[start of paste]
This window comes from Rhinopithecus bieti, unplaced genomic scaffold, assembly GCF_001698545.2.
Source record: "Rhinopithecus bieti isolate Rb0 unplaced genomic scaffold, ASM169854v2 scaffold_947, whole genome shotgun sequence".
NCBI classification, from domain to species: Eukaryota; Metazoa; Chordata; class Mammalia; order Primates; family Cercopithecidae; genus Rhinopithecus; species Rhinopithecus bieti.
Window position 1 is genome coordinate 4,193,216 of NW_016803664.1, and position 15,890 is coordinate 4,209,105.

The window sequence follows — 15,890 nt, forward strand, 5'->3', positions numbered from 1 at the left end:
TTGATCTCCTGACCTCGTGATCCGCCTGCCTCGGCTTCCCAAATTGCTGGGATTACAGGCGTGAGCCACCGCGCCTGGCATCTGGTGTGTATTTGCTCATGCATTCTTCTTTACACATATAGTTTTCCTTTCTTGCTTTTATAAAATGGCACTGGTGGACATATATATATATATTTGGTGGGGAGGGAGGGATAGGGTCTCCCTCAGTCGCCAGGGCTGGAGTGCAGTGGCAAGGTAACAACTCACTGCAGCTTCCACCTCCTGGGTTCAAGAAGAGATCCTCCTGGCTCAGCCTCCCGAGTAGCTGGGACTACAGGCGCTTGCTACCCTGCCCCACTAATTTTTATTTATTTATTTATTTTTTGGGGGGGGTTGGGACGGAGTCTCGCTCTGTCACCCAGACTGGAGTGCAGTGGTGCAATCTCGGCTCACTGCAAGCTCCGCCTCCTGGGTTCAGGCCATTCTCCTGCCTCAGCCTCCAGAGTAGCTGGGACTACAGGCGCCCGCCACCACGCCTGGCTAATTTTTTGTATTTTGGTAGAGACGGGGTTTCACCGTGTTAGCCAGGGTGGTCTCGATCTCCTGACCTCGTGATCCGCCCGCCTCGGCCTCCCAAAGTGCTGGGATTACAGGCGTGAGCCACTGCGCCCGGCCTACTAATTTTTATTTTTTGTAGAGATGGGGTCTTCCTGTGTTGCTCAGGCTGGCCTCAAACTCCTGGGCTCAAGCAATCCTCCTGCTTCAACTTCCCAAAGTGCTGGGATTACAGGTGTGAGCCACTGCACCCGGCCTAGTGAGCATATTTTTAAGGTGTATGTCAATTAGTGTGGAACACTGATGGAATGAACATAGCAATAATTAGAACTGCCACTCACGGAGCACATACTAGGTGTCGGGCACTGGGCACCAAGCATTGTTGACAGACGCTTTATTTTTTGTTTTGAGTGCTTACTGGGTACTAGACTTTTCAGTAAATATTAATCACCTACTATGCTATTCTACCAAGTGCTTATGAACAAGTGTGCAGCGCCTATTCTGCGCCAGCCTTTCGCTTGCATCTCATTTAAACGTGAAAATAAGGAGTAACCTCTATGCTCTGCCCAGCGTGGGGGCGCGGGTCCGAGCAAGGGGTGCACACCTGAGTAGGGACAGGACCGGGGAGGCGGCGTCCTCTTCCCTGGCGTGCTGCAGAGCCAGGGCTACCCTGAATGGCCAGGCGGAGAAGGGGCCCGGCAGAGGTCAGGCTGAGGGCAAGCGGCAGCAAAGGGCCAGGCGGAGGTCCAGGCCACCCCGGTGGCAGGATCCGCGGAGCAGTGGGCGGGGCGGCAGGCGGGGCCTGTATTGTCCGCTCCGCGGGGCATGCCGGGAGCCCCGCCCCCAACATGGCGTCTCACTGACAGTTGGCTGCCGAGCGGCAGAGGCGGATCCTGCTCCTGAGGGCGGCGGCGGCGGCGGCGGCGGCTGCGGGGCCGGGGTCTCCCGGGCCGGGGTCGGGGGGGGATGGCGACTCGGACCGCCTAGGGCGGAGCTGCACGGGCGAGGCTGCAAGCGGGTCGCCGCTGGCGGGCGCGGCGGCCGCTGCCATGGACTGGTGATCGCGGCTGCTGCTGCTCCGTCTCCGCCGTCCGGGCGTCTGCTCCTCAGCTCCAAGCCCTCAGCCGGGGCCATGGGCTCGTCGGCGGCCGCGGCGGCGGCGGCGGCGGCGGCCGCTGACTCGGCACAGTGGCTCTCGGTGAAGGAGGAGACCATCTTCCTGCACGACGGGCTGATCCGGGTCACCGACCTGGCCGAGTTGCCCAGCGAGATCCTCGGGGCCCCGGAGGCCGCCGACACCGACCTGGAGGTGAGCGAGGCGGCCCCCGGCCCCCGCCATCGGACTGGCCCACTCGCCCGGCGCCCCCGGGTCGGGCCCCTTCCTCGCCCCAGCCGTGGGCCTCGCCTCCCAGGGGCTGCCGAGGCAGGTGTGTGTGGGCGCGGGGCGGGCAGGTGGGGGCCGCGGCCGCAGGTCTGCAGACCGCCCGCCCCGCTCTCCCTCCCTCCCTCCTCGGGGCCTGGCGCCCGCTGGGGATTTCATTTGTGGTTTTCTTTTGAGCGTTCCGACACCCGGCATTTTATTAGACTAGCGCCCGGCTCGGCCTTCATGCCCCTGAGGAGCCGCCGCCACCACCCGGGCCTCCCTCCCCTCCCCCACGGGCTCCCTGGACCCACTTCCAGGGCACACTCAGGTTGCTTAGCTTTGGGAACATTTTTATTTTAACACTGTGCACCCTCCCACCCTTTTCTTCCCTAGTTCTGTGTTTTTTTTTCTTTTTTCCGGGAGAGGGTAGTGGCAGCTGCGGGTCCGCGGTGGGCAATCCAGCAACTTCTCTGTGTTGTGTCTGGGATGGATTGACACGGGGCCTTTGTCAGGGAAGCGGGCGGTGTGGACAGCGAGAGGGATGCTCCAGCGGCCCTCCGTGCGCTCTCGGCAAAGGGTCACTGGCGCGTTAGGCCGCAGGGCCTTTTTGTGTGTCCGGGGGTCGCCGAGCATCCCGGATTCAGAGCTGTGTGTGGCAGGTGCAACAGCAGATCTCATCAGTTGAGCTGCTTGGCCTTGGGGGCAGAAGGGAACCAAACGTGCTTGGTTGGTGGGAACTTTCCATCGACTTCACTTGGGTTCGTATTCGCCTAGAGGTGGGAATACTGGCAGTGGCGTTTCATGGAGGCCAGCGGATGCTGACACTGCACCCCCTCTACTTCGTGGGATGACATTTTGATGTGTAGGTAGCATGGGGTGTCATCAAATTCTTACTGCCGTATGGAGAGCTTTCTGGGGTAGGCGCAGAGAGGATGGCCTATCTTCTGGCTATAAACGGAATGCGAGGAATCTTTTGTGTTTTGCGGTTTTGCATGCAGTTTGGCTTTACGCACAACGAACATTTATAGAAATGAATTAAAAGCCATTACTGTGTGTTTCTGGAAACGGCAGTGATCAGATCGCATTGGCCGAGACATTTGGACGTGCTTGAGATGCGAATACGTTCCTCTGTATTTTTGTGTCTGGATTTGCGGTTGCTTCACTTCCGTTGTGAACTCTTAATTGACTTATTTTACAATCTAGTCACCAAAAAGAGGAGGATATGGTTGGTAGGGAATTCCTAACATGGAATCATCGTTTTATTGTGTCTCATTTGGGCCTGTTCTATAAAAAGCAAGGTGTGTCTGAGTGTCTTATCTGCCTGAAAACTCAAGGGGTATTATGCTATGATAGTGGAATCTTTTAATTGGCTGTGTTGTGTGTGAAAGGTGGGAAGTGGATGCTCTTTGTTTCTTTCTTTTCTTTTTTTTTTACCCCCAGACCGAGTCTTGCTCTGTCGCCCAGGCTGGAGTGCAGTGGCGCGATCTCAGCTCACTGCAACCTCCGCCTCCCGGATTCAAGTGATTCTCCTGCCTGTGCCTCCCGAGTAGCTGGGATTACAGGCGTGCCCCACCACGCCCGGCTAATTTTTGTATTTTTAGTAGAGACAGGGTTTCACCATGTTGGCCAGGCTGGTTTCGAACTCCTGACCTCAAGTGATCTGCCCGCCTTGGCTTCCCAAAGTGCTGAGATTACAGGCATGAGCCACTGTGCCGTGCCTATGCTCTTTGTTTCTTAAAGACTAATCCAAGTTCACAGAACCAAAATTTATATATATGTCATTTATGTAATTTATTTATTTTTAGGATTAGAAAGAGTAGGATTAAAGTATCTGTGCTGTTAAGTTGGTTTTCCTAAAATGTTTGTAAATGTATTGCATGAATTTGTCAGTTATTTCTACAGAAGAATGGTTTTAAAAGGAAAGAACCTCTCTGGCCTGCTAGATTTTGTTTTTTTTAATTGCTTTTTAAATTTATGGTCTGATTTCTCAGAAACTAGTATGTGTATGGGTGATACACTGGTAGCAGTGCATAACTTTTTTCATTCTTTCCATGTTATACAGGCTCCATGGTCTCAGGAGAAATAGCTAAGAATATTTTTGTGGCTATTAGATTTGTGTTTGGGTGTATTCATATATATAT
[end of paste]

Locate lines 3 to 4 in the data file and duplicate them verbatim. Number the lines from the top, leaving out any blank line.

NCBI classification, from domain to species: Eukaryota; Metazoa; Chordata; class Mammalia; order Primates; family Cercopithecidae; genus Rhinopithecus; species Rhinopithecus bieti.
Window position 1 is genome coordinate 4,193,216 of NW_016803664.1, and position 15,890 is coordinate 4,209,105.